2. Towards men : We should charge ourselves with truth in all our words, and faithfulness in all our promises. It becomes us who worship the God of truth, to speak truth; to use plainness and sincerity in all our words; to abhor fallhood and dffimulation and those more refined ways of lying, by equivocation of words, and secret reservations of our minds, on purpose to deceive. Thofe that plead for these, it is a sign they do not understand the nature of God, and of religion; which is, to conform ourselves to the divine perfections. We ineet with many complaints in the Old Testament, of the want of truth and faithfulness among men: Psal. xii. 1, 2. Isa. lix. 13, 14, 15. Jer. vii. 2, 8, 9. 6. Hof. iv. 1. I am afraid there is as much reason for this complaint now; for we live in an age of

greater excellent

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-ii. 4, 5,

PP. 2

greater light, which doth reprove and make manifeft this work of darkness; and methinks there is no fadder lign of the decay of Christianicy, and of the little power and influence that the gospel hath upon us, than that there is so little regard had by Chriftians to these moral duties; which, because moral, (however men may Night that word) are therefore of eternal and indispensable obligation, having their foundation in the nature of God.

To conclude all: That man that can dispense with himself as to moral duties, that makes no conscience of telling a lie, or breaking his word; what badge soever he may wear, what title soever he may call himself by, it is as impossible that such a man should be a true Christian, as it is to reconcile the God of truth and the father of lies.


The holiness of God.

1 Pet. i. 16.
Be ye holy, for I am holy.


N speaking to this attribute, I shall,

Î. Enquire what we are to understand by the holiness of God. II. Endeavour to thew that this perfection belongs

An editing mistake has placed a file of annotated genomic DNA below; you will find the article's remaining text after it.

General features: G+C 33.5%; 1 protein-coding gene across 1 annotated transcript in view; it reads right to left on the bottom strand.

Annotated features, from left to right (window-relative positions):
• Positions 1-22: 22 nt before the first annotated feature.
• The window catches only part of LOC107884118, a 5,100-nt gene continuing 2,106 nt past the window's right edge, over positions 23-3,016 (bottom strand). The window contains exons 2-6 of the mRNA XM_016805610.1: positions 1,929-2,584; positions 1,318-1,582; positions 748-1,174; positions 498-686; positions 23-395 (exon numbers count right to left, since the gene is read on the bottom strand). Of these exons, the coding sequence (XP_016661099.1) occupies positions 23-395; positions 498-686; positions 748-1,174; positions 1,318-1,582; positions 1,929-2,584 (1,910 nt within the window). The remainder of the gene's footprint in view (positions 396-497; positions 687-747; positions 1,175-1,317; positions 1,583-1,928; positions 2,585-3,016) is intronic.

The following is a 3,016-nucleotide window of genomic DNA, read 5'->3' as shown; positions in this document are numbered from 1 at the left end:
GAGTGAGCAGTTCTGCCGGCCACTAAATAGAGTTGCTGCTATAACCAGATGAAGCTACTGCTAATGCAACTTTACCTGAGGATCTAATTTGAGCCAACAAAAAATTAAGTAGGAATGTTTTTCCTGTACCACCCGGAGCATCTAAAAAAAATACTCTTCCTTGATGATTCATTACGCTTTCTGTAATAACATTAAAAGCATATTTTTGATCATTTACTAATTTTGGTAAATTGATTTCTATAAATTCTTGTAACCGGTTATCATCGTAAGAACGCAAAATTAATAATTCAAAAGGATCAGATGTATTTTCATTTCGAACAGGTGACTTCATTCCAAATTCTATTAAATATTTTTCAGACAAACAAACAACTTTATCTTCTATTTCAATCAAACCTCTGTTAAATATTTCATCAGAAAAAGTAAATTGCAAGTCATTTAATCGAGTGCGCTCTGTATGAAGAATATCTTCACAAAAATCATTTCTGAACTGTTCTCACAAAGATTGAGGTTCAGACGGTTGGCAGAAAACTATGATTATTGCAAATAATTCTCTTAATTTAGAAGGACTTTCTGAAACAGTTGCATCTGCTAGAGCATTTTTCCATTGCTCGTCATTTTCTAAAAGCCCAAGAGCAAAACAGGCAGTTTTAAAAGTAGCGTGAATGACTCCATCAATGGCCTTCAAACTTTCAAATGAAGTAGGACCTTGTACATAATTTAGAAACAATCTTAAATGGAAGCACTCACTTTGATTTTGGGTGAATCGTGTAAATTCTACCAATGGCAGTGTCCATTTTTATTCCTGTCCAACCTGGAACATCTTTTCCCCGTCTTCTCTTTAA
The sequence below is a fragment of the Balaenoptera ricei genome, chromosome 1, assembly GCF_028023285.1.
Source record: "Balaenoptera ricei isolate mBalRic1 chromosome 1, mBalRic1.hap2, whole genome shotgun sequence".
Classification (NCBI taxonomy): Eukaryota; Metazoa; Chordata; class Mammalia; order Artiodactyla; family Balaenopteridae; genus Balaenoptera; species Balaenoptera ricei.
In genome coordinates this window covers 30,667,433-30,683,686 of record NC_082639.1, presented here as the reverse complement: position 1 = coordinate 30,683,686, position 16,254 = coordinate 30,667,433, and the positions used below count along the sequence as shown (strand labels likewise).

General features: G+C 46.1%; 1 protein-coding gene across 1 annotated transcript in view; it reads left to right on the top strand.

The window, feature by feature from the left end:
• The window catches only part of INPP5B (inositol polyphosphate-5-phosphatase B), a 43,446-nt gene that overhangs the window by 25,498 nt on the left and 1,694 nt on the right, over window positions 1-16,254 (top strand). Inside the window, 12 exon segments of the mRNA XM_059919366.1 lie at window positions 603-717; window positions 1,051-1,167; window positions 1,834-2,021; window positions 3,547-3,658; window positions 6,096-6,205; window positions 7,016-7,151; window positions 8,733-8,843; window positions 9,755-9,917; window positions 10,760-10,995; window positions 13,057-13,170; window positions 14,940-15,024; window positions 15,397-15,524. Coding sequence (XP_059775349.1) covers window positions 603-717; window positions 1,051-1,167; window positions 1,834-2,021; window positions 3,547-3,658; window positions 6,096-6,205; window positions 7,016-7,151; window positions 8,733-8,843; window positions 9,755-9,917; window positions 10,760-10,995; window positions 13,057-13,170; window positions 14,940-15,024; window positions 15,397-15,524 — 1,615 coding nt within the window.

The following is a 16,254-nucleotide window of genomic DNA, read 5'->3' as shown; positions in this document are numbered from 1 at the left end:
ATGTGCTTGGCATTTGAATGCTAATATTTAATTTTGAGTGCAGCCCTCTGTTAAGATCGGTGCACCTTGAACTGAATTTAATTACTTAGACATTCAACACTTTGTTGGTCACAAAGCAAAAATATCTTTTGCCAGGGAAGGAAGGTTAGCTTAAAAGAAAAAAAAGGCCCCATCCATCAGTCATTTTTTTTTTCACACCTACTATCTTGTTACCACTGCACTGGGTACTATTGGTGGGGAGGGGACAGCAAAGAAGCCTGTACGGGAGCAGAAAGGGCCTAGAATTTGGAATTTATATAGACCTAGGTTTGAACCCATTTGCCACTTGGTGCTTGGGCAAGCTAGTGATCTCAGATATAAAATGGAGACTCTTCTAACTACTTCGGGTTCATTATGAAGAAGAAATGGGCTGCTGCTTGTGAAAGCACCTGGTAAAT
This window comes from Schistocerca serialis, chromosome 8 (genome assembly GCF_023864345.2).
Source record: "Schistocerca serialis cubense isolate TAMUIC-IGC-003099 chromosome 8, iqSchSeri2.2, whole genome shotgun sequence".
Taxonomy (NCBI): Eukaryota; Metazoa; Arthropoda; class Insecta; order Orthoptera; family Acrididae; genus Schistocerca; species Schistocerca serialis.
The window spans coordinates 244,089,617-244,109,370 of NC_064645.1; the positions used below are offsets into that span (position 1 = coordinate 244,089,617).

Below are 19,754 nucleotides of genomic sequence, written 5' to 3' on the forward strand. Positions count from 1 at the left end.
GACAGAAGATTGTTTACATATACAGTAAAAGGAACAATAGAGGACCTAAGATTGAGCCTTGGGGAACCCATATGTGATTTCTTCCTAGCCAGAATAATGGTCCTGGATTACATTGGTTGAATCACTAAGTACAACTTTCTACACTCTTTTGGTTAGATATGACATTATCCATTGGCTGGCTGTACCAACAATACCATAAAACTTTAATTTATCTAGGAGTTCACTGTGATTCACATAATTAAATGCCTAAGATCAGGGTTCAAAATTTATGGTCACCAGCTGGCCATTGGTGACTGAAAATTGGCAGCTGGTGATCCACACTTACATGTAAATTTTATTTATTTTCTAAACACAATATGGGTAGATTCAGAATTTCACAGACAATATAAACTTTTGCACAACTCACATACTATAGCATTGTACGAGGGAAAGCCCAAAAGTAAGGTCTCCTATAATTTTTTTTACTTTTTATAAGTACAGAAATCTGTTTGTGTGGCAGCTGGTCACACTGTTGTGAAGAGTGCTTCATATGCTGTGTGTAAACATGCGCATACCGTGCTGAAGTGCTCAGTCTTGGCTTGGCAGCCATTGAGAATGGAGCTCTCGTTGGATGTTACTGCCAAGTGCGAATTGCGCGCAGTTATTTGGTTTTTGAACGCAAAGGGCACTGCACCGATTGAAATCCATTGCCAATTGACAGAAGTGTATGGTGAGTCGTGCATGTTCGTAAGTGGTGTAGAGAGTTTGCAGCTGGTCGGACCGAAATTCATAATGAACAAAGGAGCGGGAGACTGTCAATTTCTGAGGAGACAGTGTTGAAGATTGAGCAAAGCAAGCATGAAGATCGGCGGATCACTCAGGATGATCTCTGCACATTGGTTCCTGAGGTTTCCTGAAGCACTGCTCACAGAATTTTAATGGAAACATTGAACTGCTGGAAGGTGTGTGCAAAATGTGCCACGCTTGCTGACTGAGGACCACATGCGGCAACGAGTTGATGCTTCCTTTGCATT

to God.

1. What we are to understand by the holiness of God. There is some difficulty in fixing the proper

notion of it; for though there be no property more frequently attributed to God, in scripture, than this of holiness, yet there is none of all God's attri. butes which Divines have spoken more sparingly of, than this.

The general notion of holiness is, that it is a sepa. ation from a common and ordinary, to a peculiar and

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excellent use. And this notion of holiness is applicable either to things or persons. To things; thus the vessels of the tabernacle, and the vestments of the Prieits, were said to be holy, because they were separated from common use, and appropriated to the peculiar and excellent use of the service of God. Holiness of persons is two-fold; either relative and external, which signifies the peculiar relation of a person to God; such were called isbeis, Priests, or holy men: or else habitual and inherent; such is the holiness of good men, and it is a separation from moral imperfection, that is, from sin and impurity: And this is called óriórns, and the primary notion of it is negative, and signifies the absence and remotion of fin. And this appears in those explications which the scripture gives of it. Thus it is explained by opposition to fin and impurity; 2 Cor. vii. 1. Let us cleanse ourselves from all filihiness of the flesh and spirit, perfecting holiness, where holiness is opposed to all filthiness. Sometimes by the negation of lin and defilement: So we find holy, and without blame put together, Eph. i. 4. Holy and without blemish, Eph. V. 27. Holy, harmless and undefiled, Heb. vii. 26. It is true, indeed, this negative notion doth imply something that is positive; it doth not only lignity the absence of fin, but a contrariety to it: we cannot conceive the absence of fin, without the presence of grace; as take away crookedness from a thing, and it immediately becomes straight. Whenever we are made holy, every luft and corruption in us is supplanted by the contrary grace.